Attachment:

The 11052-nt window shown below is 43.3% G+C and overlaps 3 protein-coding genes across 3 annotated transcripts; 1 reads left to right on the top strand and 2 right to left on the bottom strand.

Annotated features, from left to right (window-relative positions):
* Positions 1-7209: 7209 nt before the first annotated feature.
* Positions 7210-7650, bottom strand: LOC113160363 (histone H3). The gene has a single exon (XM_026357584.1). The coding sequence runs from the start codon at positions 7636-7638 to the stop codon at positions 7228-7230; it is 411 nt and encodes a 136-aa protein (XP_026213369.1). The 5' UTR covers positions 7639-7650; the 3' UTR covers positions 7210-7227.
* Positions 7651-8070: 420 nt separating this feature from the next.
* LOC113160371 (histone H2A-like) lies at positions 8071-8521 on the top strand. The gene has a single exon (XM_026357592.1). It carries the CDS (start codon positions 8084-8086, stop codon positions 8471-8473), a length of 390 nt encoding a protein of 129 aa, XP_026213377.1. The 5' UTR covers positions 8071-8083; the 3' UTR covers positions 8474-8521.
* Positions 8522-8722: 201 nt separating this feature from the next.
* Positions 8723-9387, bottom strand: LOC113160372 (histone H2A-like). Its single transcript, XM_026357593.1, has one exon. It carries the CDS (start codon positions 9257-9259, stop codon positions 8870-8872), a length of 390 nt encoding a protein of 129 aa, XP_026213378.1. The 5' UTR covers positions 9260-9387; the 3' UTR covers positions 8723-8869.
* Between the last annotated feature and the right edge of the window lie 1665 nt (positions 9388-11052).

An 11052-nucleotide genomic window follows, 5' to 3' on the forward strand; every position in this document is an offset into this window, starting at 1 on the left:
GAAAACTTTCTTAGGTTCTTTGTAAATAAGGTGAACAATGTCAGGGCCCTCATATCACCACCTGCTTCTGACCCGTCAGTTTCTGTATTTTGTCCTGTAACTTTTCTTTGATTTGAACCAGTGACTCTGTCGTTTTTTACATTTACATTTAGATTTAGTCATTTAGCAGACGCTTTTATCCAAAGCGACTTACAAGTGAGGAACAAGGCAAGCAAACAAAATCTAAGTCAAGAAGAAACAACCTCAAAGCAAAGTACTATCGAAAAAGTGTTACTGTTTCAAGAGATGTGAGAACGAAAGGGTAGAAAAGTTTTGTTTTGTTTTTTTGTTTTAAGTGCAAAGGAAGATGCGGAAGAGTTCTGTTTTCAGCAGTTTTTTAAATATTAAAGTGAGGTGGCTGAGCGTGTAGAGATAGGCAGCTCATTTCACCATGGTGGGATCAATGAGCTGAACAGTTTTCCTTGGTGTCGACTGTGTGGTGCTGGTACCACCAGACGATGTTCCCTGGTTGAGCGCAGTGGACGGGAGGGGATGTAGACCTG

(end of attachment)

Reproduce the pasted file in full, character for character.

The 11052-nt window shown below is 43.3% G+C and overlaps 3 protein-coding genes across 3 annotated transcripts; 1 reads left to right on the top strand and 2 right to left on the bottom strand.

Annotated features, from left to right (window-relative positions):
* Positions 1-7209: 7209 nt before the first annotated feature.
* Positions 7210-7650, bottom strand: LOC113160363 (histone H3). The gene has a single exon (XM_026357584.1). The coding sequence runs from the start codon at positions 7636-7638 to the stop codon at positions 7228-7230; it is 411 nt and encodes a 136-aa protein (XP_026213369.1). The 5' UTR covers positions 7639-7650; the 3' UTR covers positions 7210-7227.
* Positions 7651-8070: 420 nt separating this feature from the next.
* LOC113160371 (histone H2A-like) lies at positions 8071-8521 on the top strand. The gene has a single exon (XM_026357592.1). It carries the CDS (start codon positions 8084-8086, stop codon positions 8471-8473), a length of 390 nt encoding a protein of 129 aa, XP_026213377.1. The 5' UTR covers positions 8071-8083; the 3' UTR covers positions 8474-8521.
* Positions 8522-8722: 201 nt separating this feature from the next.
* Positions 8723-9387, bottom strand: LOC113160372 (histone H2A-like). Its single transcript, XM_026357593.1, has one exon. It carries the CDS (start codon positions 9257-9259, stop codon positions 8870-8872), a length of 390 nt encoding a protein of 129 aa, XP_026213378.1. The 5' UTR covers positions 9260-9387; the 3' UTR covers positions 8723-8869.
* Between the last annotated feature and the right edge of the window lie 1665 nt (positions 9388-11052).

An 11052-nucleotide genomic window follows, 5' to 3' on the forward strand; every position in this document is an offset into this window, starting at 1 on the left:
GAAAACTTTCTTAGGTTCTTTGTAAATAAGGTGAACAATGTCAGGGCCCTCATATCACCACCTGCTTCTGACCCGTCAGTTTCTGTATTTTGTCCTGTAACTTTTCTTTGATTTGAACCAGTGACTCTGTCGTTTTTTACATTTACATTTAGATTTAGTCATTTAGCAGACGCTTTTATCCAAAGCGACTTACAAGTGAGGAACAAGGCAAGCAAACAAAATCTAAGTCAAGAAGAAACAACCTCAAAGCAAAGTACTATCGAAAAAGTGTTACTGTTTCAAGAGATGTGAGAACGAAAGGGTAGAAAAGTTTTGTTTTGTTTTTTTGTTTTAAGTGCAAAGGAAGATGCGGAAGAGTTCTGTTTTCAGCAGTTTTTTAAATATTAAAGTGAGGTGGCTGAGCGTGTAGAGATAGGCAGCTCATTTCACCATGGTGGGATCAATGAGCTGAACAGTTTTCCTTGGTGTCGACTGTGTGGTGCTGGTACCACCAGACGATGTTCCCTGGTTGAGCGCAGTGGACGGGAGGGGATGTAGACCTG